The study included not only reopening the downhill skiing portion of the business, but also adding tubing and cross-country skiing in the wintertime, and camping and hiking and biking trails in warmer seasons.
Former Detroit Mountain user Craig Nelson said he'd like to see city council members take "more than a serious look" at the opportunity before them.
"I have learned through the years that all too frequently opportunities that are essentially once-in-a-lifetime don't get the attention, discussion and deliberation they often deserve," he said. "Detroit Mountain is an absolute gem and one such opportunity."
Storch said he has seen the "evolution" of ski resorts over the years and throughout the United States -- from single-use ski facilities to multi-use resorts like DMRA has proposed.
"The area I'm currently teaching at added tubing (no special gear required on the part of participants) several years ago and there has been strong growth in this activity," he said.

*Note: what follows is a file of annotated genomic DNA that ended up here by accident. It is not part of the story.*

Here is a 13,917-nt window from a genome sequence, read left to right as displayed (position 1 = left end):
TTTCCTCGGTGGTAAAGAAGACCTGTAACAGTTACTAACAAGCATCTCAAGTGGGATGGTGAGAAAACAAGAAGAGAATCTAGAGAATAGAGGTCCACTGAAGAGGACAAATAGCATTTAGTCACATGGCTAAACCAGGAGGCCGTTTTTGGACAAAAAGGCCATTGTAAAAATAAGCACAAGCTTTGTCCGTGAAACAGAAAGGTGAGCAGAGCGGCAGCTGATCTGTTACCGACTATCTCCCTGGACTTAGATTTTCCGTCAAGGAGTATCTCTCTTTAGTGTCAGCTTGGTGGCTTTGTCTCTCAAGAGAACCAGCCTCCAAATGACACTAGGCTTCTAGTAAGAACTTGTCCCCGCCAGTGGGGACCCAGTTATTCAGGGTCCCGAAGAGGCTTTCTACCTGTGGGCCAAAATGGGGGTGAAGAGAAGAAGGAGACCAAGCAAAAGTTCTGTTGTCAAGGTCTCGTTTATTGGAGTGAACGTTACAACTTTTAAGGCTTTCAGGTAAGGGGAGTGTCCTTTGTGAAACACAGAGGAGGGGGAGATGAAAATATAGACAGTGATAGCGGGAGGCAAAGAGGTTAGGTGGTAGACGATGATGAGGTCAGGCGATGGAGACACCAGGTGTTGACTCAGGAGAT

"The collateral effect is people who would never have gone near a ski resort now bring the family and friends, go tubing, stay in the motels, eat in the restaurants, etc."
The Detroit Mountain project is estimated to cost $6.2 million, and the proposal to pay for it is through a $2.9 million grant from the DNR Parks and Trails fund, $2.3 million from locally raised funds, $300,000 from the City of Detroit Lakes and $600,000 from New Market Tax Credits.
"I can still remember the smell of the locker rooms, the sweaty rental equipment or the deep fried cheese sticks that seemed to complement the smell of wax coming from the rental room," Arnold said of the old mountain facilities.
"I remember the terror of my first run down Chipmunk 2 between my dad's legs, my first ski lessons on the bunny hill, my first parallel turns, first 360, first 720, my first back flip, and my first day driving myself to the mountain."